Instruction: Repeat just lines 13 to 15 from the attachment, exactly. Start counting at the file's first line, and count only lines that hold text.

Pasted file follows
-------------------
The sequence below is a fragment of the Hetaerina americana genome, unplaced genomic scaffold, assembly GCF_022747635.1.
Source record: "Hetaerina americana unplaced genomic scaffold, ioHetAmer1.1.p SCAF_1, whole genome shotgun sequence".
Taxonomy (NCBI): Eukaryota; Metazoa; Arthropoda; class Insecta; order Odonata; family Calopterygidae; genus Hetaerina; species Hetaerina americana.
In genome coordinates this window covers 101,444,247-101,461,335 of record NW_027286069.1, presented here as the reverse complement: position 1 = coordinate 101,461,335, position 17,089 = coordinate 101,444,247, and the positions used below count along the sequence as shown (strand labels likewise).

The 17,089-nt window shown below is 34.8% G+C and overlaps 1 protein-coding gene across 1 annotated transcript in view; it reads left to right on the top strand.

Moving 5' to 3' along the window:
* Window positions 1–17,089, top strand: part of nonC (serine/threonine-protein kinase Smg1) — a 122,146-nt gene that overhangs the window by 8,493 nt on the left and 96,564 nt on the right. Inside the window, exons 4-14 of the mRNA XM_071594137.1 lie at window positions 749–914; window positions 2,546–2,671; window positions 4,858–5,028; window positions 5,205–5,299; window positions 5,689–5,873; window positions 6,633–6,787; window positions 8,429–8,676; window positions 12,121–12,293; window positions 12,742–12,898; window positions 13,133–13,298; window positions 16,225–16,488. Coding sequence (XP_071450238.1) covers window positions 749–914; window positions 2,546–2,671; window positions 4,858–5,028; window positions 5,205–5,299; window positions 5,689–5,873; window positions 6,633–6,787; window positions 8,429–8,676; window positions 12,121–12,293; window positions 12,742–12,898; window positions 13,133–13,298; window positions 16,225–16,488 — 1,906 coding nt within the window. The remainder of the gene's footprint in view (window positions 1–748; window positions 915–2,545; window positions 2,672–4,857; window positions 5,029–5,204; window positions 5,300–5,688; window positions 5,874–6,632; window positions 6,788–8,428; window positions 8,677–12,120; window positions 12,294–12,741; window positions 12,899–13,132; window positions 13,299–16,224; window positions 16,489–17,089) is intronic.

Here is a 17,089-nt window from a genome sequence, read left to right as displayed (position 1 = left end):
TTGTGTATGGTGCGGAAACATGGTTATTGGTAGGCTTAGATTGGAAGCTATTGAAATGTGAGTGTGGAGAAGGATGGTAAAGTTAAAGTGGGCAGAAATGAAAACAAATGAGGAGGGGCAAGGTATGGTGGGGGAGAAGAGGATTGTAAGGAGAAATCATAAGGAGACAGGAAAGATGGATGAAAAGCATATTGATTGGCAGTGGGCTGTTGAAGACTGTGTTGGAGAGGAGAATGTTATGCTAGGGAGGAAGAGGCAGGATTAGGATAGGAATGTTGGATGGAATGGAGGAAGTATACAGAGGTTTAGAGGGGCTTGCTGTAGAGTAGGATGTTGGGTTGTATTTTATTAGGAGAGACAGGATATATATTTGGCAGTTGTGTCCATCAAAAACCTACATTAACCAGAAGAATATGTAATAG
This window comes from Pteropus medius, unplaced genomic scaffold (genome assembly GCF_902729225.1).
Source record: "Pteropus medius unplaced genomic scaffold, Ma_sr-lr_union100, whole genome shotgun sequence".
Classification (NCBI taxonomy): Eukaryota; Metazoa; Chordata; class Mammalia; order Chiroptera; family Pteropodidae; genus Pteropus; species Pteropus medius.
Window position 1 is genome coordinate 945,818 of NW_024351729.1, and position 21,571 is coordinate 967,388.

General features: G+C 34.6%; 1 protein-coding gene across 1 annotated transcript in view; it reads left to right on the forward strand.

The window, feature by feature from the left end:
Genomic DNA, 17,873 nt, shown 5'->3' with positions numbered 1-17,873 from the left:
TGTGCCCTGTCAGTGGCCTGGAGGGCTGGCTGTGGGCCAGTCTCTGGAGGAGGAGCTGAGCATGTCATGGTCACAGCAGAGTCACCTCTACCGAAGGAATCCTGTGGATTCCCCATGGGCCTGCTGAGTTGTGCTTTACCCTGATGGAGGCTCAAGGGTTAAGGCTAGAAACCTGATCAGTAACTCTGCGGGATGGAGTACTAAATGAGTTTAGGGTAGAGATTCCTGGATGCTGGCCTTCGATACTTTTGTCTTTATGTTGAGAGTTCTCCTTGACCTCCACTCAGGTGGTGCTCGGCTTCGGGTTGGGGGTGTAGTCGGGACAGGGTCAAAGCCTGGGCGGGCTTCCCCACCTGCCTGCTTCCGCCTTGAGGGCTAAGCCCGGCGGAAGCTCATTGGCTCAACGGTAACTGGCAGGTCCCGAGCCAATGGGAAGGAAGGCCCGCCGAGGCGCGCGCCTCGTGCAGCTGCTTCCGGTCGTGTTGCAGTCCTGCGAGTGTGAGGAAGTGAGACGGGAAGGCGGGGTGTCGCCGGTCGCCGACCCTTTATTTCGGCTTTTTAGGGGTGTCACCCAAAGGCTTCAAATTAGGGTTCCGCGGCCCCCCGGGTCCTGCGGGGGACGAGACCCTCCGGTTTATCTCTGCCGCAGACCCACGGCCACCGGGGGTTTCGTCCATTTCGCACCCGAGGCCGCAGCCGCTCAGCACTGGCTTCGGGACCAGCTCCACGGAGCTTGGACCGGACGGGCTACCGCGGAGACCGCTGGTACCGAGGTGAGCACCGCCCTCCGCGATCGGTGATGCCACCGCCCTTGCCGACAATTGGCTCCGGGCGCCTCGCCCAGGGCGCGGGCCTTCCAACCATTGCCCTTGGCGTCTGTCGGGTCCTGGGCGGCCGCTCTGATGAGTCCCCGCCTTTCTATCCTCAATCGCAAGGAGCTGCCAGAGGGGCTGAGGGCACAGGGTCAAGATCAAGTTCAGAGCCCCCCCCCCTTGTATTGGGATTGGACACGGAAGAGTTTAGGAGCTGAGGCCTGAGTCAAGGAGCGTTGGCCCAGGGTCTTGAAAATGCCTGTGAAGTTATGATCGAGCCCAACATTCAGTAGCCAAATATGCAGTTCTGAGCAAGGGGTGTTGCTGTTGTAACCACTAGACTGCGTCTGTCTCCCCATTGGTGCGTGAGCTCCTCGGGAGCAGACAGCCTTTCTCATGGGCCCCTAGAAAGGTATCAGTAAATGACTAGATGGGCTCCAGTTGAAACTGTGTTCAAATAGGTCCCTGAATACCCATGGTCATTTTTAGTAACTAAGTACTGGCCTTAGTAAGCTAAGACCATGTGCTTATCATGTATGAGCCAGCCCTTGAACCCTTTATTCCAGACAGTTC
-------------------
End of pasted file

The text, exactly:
Window position 1 is genome coordinate 945,818 of NW_024351729.1, and position 21,571 is coordinate 967,388.

General features: G+C 34.6%; 1 protein-coding gene across 1 annotated transcript in view; it reads left to right on the forward strand.

The window, feature by feature from the left end: